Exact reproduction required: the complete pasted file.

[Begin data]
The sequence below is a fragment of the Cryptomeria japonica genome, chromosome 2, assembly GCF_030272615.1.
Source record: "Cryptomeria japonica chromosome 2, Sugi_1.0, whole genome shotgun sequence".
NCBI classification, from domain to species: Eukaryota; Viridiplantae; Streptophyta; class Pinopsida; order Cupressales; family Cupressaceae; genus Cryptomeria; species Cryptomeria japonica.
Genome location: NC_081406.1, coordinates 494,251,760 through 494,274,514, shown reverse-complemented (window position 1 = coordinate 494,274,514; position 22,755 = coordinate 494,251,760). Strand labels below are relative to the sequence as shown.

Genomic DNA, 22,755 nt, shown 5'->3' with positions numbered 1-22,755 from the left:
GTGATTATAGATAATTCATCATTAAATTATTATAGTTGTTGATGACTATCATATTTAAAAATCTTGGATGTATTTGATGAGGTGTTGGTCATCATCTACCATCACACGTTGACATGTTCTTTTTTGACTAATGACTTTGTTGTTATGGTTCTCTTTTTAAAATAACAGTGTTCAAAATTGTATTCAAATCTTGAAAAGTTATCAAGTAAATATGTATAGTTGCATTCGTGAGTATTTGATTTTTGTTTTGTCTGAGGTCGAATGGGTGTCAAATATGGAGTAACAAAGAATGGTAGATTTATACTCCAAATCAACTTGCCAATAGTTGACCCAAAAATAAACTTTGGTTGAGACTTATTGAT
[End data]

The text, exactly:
The sequence below is a fragment of the Cryptomeria japonica genome, chromosome 2, assembly GCF_030272615.1.
Source record: "Cryptomeria japonica chromosome 2, Sugi_1.0, whole genome shotgun sequence".
NCBI classification, from domain to species: Eukaryota; Viridiplantae; Streptophyta; class Pinopsida; order Cupressales; family Cupressaceae; genus Cryptomeria; species Cryptomeria japonica.
Genome location: NC_081406.1, coordinates 494,251,760 through 494,274,514, shown reverse-complemented (window position 1 = coordinate 494,274,514; position 22,755 = coordinate 494,251,760). Strand labels below are relative to the sequence as shown.

Genomic DNA, 22,755 nt, shown 5'->3' with positions numbered 1-22,755 from the left:
GTGATTATAGATAATTCATCATTAAATTATTATAGTTGTTGATGACTATCATATTTAAAAATCTTGGATGTATTTGATGAGGTGTTGGTCATCATCTACCATCACACGTTGACATGTTCTTTTTTGACTAATGACTTTGTTGTTATGGTTCTCTTTTTAAAATAACAGTGTTCAAAATTGTATTCAAATCTTGAAAAGTTATCAAGTAAATATGTATAGTTGCATTCGTGAGTATTTGATTTTTGTTTTGTCTGAGGTCGAATGGGTGTCAAATATGGAGTAACAAAGAATGGTAGATTTATACTCCAAATCAACTTGCCAATAGTTGACCCAAAAATAAACTTTGGTTGAGACTTATTGAT